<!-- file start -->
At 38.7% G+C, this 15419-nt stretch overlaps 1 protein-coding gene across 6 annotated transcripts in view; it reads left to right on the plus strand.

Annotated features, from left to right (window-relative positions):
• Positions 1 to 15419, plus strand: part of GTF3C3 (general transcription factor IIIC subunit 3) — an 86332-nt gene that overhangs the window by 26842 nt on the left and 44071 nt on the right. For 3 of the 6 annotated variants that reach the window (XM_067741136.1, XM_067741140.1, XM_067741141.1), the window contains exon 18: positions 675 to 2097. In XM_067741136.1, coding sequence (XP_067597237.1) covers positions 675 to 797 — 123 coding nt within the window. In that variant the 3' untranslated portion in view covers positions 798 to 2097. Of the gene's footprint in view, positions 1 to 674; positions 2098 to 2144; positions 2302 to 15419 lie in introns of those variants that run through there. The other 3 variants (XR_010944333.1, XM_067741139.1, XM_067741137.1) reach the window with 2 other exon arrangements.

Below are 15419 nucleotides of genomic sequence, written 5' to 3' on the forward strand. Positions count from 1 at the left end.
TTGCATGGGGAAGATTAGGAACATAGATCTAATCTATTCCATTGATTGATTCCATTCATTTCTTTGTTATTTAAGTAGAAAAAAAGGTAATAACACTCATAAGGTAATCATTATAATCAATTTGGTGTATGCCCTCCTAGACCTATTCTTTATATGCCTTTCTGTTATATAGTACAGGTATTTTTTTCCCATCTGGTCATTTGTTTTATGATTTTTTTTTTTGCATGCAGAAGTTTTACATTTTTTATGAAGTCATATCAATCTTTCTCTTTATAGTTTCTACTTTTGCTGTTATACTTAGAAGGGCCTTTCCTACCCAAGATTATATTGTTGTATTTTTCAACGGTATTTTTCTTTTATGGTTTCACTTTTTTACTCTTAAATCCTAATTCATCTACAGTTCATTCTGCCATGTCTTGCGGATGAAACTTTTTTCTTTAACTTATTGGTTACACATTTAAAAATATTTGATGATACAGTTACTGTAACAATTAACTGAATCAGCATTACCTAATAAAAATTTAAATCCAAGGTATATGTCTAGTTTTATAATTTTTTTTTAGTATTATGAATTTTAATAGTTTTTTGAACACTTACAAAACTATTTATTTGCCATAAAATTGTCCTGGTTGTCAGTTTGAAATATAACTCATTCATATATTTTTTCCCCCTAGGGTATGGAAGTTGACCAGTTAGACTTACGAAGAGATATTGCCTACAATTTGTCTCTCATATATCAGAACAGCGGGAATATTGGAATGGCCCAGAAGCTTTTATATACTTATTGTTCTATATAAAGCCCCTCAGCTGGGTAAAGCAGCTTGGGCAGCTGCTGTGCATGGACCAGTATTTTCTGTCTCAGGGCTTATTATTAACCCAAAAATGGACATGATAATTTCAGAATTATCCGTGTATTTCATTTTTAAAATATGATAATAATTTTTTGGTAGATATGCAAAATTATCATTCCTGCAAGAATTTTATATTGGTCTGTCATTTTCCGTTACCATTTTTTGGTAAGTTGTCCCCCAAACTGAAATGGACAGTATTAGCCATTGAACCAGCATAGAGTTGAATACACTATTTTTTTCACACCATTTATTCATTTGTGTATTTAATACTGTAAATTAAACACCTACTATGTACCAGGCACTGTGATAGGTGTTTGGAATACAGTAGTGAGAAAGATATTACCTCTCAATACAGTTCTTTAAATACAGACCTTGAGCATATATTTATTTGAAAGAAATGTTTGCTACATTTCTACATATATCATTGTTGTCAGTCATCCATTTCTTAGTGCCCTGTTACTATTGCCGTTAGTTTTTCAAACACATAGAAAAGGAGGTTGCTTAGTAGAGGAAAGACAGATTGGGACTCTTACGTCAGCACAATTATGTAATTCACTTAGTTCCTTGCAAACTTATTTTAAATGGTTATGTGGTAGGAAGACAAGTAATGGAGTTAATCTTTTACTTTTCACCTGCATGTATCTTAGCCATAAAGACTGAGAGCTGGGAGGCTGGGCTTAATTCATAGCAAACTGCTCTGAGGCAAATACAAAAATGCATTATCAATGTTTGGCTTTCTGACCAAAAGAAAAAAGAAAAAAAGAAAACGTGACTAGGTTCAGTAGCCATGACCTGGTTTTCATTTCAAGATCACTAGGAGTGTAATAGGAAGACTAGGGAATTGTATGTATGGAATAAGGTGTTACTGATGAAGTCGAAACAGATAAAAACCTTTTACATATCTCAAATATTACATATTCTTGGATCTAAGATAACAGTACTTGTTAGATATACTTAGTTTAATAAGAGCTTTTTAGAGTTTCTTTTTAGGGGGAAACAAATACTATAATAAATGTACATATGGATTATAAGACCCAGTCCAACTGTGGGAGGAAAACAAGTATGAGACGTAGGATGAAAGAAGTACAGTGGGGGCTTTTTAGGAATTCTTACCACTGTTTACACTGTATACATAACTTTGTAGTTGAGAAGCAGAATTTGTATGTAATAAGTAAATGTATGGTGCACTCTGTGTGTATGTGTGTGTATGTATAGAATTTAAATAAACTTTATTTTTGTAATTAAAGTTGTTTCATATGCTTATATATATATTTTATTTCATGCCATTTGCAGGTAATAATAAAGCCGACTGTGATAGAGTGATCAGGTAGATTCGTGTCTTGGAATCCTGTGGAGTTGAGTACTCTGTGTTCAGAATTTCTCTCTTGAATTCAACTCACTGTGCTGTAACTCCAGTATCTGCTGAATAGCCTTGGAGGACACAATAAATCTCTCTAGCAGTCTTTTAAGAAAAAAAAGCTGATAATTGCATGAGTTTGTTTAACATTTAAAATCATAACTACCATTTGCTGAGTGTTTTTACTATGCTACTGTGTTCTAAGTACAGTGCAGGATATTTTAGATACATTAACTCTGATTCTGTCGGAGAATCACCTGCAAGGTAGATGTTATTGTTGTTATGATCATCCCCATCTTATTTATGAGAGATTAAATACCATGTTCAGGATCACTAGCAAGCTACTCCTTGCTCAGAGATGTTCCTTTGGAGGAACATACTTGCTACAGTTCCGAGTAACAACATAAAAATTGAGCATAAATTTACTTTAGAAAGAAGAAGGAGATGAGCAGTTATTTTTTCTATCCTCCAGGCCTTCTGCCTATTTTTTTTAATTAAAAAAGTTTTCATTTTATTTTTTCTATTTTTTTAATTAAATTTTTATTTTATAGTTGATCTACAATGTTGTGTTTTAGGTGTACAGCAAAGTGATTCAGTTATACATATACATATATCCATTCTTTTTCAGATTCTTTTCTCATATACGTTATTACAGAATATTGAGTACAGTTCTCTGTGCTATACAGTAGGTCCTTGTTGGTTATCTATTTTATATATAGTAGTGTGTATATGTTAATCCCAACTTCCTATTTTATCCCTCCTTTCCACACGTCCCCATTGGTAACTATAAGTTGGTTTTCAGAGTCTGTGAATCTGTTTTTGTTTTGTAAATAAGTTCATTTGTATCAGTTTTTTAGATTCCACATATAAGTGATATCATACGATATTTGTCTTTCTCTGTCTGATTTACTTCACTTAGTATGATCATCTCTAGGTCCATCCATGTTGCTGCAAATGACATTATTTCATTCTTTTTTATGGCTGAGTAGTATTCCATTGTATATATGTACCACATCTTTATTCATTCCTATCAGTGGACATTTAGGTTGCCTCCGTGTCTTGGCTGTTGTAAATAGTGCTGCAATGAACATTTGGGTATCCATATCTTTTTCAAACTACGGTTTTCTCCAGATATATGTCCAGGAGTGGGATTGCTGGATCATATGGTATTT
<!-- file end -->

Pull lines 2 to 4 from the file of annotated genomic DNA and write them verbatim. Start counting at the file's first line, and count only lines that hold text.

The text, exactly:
Annotated features, from left to right (window-relative positions):
• Positions 1 to 15419, plus strand: part of GTF3C3 (general transcription factor IIIC subunit 3) — an 86332-nt gene that overhangs the window by 26842 nt on the left and 44071 nt on the right. For 3 of the 6 annotated variants that reach the window (XM_067741136.1, XM_067741140.1, XM_067741141.1), the window contains exon 18: positions 675 to 2097. In XM_067741136.1, coding sequence (XP_067597237.1) covers positions 675 to 797 — 123 coding nt within the window. In that variant the 3' untranslated portion in view covers positions 798 to 2097. Of the gene's footprint in view, positions 1 to 674; positions 2098 to 2144; positions 2302 to 15419 lie in introns of those variants that run through there. The other 3 variants (XR_010944333.1, XM_067741139.1, XM_067741137.1) reach the window with 2 other exon arrangements.

Below are 15419 nucleotides of genomic sequence, written 5' to 3' on the forward strand. Positions count from 1 at the left end.